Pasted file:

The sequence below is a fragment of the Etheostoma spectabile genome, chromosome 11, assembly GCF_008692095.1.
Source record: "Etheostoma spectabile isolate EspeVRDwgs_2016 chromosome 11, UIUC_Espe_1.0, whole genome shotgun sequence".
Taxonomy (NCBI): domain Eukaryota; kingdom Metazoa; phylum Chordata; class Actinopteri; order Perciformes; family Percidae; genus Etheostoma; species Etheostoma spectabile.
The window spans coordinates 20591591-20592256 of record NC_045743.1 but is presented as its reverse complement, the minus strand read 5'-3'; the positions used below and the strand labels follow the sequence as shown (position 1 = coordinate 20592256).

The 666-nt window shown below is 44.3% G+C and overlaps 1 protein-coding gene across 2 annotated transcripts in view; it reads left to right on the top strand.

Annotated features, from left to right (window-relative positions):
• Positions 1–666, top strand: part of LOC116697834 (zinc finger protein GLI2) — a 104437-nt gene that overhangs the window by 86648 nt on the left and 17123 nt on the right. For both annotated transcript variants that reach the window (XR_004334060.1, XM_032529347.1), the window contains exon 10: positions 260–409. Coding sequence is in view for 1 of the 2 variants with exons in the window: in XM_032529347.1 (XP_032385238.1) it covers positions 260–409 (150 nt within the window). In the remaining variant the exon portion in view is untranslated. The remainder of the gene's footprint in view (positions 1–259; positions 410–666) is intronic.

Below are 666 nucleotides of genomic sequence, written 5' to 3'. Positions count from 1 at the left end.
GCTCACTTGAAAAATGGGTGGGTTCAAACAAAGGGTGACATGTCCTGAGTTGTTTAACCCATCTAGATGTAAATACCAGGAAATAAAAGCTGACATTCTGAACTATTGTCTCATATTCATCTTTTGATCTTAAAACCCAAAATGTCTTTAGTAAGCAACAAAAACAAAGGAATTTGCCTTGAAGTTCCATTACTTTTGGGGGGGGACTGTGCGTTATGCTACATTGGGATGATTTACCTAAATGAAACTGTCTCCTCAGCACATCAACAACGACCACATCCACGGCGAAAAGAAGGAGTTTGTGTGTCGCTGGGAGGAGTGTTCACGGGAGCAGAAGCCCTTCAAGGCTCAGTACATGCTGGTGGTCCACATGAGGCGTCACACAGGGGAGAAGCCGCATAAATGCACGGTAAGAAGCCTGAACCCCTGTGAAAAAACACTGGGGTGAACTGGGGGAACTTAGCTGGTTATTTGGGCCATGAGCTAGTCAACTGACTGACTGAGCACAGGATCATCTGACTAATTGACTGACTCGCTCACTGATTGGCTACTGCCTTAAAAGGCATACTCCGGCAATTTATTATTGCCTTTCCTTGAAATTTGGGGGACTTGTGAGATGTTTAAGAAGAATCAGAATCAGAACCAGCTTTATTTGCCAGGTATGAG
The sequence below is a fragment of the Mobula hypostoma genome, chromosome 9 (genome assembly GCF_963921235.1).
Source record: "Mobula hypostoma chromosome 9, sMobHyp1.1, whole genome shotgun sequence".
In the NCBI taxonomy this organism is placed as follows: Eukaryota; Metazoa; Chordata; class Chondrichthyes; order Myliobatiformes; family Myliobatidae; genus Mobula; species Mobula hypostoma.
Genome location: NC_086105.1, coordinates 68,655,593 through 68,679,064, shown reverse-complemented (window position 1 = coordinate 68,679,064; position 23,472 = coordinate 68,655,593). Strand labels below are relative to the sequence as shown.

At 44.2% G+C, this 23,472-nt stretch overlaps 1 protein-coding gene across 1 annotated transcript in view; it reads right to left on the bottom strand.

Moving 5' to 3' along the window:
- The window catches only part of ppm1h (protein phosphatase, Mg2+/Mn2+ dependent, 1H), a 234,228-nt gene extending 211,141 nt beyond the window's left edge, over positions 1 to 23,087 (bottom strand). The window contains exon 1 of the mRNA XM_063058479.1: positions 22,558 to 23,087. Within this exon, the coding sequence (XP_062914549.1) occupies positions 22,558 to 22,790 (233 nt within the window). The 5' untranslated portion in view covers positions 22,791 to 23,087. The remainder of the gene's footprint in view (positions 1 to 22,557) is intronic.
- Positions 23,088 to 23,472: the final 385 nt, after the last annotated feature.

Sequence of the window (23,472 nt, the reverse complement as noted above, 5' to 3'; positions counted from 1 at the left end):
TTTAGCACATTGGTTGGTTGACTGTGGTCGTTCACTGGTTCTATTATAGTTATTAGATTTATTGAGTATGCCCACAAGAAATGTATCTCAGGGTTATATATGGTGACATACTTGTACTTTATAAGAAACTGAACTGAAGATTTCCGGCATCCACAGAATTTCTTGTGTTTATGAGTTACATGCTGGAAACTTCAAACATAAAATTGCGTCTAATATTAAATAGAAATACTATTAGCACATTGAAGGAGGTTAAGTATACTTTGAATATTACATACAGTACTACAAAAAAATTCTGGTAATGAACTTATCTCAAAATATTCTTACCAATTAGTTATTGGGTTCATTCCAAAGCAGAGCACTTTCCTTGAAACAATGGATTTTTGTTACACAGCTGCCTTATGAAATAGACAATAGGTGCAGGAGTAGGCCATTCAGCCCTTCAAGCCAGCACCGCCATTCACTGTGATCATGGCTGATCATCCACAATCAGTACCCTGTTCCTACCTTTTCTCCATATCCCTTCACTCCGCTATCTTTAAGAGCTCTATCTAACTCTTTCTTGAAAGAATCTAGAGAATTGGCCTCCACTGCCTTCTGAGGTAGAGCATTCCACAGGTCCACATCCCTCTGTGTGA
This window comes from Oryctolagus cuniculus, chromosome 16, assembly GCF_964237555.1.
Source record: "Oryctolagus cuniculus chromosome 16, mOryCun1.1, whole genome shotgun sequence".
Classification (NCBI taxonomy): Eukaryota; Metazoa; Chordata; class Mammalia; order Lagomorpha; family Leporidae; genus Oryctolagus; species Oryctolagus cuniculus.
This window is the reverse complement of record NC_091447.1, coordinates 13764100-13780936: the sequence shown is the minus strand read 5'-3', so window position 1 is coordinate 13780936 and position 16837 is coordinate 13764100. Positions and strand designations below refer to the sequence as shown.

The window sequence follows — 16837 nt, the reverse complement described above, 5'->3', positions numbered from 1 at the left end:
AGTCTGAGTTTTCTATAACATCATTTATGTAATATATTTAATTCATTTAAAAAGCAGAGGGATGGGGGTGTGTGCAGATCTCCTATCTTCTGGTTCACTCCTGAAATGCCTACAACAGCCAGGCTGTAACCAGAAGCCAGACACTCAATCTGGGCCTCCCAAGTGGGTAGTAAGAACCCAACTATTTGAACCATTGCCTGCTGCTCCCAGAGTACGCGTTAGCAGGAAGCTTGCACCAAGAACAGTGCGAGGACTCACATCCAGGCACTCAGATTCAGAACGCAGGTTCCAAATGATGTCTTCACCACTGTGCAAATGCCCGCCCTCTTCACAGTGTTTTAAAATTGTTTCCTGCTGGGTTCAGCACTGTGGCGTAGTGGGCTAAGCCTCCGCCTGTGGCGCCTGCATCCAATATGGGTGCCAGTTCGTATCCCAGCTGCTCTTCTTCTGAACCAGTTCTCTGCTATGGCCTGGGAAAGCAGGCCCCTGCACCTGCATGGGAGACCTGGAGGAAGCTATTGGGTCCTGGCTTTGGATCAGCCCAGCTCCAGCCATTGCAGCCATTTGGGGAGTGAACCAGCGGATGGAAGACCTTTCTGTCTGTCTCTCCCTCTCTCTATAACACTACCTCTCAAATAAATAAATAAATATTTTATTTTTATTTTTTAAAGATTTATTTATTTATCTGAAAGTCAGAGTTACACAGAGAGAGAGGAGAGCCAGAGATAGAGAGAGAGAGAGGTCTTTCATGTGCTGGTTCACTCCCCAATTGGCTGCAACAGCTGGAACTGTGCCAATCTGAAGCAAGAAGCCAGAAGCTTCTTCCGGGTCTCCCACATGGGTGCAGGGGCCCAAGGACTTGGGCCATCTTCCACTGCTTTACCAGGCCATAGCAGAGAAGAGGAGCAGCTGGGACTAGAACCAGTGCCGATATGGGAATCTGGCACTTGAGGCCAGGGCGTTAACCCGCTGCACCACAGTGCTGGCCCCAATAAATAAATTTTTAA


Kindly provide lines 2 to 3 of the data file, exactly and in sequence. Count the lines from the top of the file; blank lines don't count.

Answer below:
Source record: "Etheostoma spectabile isolate EspeVRDwgs_2016 chromosome 11, UIUC_Espe_1.0, whole genome shotgun sequence".
Taxonomy (NCBI): domain Eukaryota; kingdom Metazoa; phylum Chordata; class Actinopteri; order Perciformes; family Percidae; genus Etheostoma; species Etheostoma spectabile.